What is it like to grow up in Norway? The Young in Norway survey has followed more than 2,600 Norwegians for the last 28 years.
Throughout this study, the participants have gone from being teenagers to adults in their mid-forties. They have been asked about their family life, education, sexuality, mental health, social integration and drugs and alcohol use.
The project began its fifth round of surveying this past autumn. The survey has given researchers an insight into the factors that affect the participants during the different stages of their lives.
"This year, we want to look at exclusion among other things. When people enter their forties, you can see who is struggling to find a foothold with respect to relationships, family, and work. The Young in Norway survey enables us to study why some people end up being excluded from society, what life is like for them, and how they feel about their situation," explains project manager and Professor of Psychology Tilmann von Soest.
What does it feel like living on the margins of society?
Professor of Sociology Willy Pedersen was one of the initiators of this study in the early 1990s. He believes that there are only two corresponding research projects in the world – both of which are being conducted in New Zealand. One of them is being led by Professor Terrie Moffitt, who is also helping to analyse the data from the Young in Norway survey.
"Your forties are an interesting stage in life, but based on the survey from New Zealand, we know that many people also find it challenging. Most people have found their place in life, but many also often experience a sense of finality – that you do not have as many options anymore – and some people feel sad about life not turning out the way they had imagined," points out Pedersen.
Norway is probably the country in the world with the best data regarding young peoples’ lives. I don’t know of any other countries that manage to collect and analyse such extensive data from the majority of their young people.– Willy Pedersen
Professor of Psychology von Soest is himself in his forties, and he finds it interesting to follow people of his own age.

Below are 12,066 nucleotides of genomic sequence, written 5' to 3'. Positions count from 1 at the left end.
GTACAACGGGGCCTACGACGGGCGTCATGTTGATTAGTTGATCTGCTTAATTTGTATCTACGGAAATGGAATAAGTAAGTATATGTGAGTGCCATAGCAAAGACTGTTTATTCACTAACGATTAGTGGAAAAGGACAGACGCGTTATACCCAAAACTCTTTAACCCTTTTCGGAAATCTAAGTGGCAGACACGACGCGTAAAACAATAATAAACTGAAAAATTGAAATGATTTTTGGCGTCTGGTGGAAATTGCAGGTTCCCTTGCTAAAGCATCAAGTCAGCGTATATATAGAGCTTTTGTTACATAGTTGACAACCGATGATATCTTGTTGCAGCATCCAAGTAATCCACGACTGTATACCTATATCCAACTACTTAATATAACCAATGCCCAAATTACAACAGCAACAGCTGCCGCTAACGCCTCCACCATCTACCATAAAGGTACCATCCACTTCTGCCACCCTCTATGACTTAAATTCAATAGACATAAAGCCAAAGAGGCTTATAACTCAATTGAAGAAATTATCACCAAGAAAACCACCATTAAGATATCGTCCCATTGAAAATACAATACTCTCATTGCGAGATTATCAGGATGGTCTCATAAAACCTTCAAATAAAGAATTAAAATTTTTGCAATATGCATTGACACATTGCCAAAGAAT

"Data from Young in Norway can also be used to clarify how the participants’ attitudes and values change during their lives," he says.
"I have spent time, prior to the latest data collection round, looking at the tensions we are seeing in many countries where political unrest is linked to scepticism towards the elite. This particularly seems to apply to a number of men with a low level of education. In addition, quite a large group of men never have children. We think this may constitute a kind of gendered societal exclusion. What paths take them there? What are their underlying attitudes? These are pertinent political questions today," reflects von Soest.
Researchers will follow the participants for the rest of their lives
The researchers hope that the project can follow the participants for the rest of their lives, and that new generations of researchers can use the data generated by the project.
They report that the topics the participants consider important change depending on their stage of life. In addition to the extensive questionnaire surveys, they follow the participants through registered data.
It has been 15 years, as of this year, since the researchers last contacted the participants; at that time, they were then in their mid-twenties. The researchers are aware that a lot may have happened in their lives throughout this period.